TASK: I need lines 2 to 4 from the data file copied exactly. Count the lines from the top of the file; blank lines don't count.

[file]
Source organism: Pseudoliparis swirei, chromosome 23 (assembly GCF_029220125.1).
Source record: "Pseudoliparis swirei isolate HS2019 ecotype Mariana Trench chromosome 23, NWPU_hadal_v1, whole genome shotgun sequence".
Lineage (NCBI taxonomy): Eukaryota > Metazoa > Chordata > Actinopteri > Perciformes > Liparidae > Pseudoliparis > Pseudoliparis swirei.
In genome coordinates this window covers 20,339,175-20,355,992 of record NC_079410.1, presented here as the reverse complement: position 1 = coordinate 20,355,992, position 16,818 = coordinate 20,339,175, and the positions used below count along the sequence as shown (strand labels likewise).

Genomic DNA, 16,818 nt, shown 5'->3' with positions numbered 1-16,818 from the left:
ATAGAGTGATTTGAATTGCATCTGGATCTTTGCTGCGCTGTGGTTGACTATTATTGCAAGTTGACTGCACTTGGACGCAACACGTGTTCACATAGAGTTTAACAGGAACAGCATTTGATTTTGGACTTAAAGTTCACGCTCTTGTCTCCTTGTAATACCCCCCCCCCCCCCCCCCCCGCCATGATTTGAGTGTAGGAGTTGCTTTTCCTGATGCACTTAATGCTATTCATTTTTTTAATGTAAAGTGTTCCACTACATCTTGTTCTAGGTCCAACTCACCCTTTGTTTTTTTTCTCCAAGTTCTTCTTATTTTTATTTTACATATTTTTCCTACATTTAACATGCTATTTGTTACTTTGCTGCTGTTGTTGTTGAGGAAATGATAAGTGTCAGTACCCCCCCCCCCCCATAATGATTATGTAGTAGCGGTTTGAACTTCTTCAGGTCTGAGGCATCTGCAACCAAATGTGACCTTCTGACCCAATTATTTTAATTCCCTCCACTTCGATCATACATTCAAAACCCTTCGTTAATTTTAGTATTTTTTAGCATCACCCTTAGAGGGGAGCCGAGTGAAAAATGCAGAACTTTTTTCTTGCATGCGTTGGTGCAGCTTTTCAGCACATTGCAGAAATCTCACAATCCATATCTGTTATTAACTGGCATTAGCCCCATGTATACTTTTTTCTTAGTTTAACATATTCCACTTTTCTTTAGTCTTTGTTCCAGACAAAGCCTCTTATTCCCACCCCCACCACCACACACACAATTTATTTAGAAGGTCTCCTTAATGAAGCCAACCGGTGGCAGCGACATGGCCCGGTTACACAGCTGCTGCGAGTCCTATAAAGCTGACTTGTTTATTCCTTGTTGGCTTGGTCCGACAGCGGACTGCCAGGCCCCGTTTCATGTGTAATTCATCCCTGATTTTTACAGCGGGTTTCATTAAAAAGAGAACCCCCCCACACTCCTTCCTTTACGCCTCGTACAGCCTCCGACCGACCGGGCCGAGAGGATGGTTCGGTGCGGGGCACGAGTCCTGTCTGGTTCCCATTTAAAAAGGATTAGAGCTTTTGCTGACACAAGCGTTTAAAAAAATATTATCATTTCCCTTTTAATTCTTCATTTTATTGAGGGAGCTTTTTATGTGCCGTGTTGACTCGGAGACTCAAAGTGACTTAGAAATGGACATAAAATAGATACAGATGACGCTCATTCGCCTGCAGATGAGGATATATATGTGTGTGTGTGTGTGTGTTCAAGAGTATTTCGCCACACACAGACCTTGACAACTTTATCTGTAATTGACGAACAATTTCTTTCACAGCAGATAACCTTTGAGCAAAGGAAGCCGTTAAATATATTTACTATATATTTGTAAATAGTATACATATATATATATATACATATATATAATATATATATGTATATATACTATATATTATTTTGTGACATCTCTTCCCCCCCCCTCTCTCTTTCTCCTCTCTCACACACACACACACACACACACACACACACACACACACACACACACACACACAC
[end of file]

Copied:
Source record: "Pseudoliparis swirei isolate HS2019 ecotype Mariana Trench chromosome 23, NWPU_hadal_v1, whole genome shotgun sequence".
Lineage (NCBI taxonomy): Eukaryota > Metazoa > Chordata > Actinopteri > Perciformes > Liparidae > Pseudoliparis > Pseudoliparis swirei.
In genome coordinates this window covers 20,339,175-20,355,992 of record NC_079410.1, presented here as the reverse complement: position 1 = coordinate 20,355,992, position 16,818 = coordinate 20,339,175, and the positions used below count along the sequence as shown (strand labels likewise).